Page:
Building standards and conventional practice are all about ’reducing the negative‘ — but what if the goal is to ’enhance the positive‘ instead? Aiming to create environments that are not only comfortable and healthy, but are connected to nature, provide a sense of place, and are a delight to be in. Designing for experience requires us to embrace a broader view of experiential aesthetics, going beyond the primacy of vision to recognize broader sensual qualities that contribute to the beauty and memorability of space.
Biophilia — humans’ innate love of nature — is an idea that has inspired wide-ranging research on the benefits of human connection with nature. So how do we translate this wealth of research knowledge into making buildings that capture the benefits of nature? CBE and SERA Architects are jointly developing a biophilia option for CBE’s occupant survey to evaluate the impact of biophilic features in existing workspaces.
During the 2018 fires, CBE used previously-installed sensors in two University buildings to understand and evaluate building resilience to urban scale air pollution, quantifying particle penetration to the indoors from outdoors. The low-cost Internet of Things (IoT) PM2.5 sensors were accompanied by a survey of the building occupants, with questions focused on changes in their behavior, perceived air quality, self-reported productivity and health symptoms.
Companies aspiring to sustainability and wellness have focused on managing workplace indoor environmental quality (IEQ), however undertaking IEQ measurements in a reliable manner can be challenging. In this post we discuss why continuous monitoring technologies are ideal for evaluating building IEQ performance.
Now in its twelfth year, the Livable Buildings Award recognizes projects that demonstrate high occupant satisfaction, excellent design, and innovative operation strategies. This year, we are pleased to announce the Rocky Mountain Institute Innovation Center as the top winner, with an honorable mention for the Pomona College Millikan Science Building.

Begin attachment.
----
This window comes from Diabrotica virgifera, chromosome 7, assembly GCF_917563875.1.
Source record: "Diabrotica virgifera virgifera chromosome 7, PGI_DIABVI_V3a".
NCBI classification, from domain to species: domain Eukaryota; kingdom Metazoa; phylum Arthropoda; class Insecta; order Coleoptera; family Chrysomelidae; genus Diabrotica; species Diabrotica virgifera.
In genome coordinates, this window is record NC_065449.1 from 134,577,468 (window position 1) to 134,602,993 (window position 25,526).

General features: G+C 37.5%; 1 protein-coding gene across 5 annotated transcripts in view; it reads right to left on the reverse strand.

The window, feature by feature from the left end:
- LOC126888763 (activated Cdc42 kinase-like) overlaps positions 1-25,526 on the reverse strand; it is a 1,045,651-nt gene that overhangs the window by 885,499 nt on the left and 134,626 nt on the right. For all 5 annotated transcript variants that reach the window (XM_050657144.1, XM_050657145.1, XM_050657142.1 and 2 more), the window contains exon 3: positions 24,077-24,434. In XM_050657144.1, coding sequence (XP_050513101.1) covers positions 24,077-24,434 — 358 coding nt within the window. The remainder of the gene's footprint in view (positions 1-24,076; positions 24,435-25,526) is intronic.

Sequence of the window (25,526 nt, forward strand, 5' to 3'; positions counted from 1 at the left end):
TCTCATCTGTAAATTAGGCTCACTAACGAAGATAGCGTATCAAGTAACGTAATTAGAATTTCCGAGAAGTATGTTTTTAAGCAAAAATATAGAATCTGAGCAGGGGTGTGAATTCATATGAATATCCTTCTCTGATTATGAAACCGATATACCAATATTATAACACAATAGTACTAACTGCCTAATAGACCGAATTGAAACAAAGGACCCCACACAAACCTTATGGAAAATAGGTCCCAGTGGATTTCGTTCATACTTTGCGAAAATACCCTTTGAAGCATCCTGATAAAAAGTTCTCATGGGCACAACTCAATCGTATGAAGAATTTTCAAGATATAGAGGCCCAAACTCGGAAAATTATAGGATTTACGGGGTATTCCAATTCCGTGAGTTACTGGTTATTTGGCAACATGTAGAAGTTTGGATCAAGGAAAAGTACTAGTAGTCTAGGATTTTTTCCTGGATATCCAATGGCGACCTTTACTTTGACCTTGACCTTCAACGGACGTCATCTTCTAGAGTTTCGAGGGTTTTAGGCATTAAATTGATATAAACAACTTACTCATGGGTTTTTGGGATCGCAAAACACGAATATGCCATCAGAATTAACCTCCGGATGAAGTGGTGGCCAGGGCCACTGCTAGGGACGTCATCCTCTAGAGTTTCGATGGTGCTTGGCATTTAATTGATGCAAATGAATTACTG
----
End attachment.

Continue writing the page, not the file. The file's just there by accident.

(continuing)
This spring, CBE’s research team was joined by post-doctoral researcher Thomas Parkinson, a leading expert on thermal perception in dynamic environments. Thomas earned his Ph.D. at the University of Sydney where he studied with long-standing CBE research collaborator Prof. Richard de Dear. He later became a lecturer there until his journey east to UC Berkeley.
CBE research has quantified what we all know intuitively: ceiling fans can provide acceptable comfort at temperatures that otherwise would be stifling. This enables passive solutions in milder climates, and may reduce the reliance on air conditioning in climates where passive solutions alone are not sufficient.
The emerging trend toward smart electric vehicles is creating new opportunities for synergistic innovations that are applicable to both buildings and cars. Model-based control concepts, greatly advanced by the automotive sector, are now being tested in the control of complex commercial buildings. These synergies, what we might call the building-automotive nexus, are also reflected in CBE’s body of research on thermal comfort.
The emerging Internet of Things offers opportunities to improve how we design, measure and operate buildings. CBE’s research team conducted a six-month field demonstration of a system using IoT-connected heated and cooled office chairs. Results demonstrated high levels of comfort seen in few buildings. In addition, the data from occupants’ use of the chairs can be used to predict thermal comfort more accurately than methods previously available.
Every day we leave traces in our wake that provide clues as to who we are. The way we talk, the music, movies, and books we like, the possessions we own, and even the spaces (both virtual and physical) we craft and maintain shed light on not only who we are today, but also who we will likely be in the future.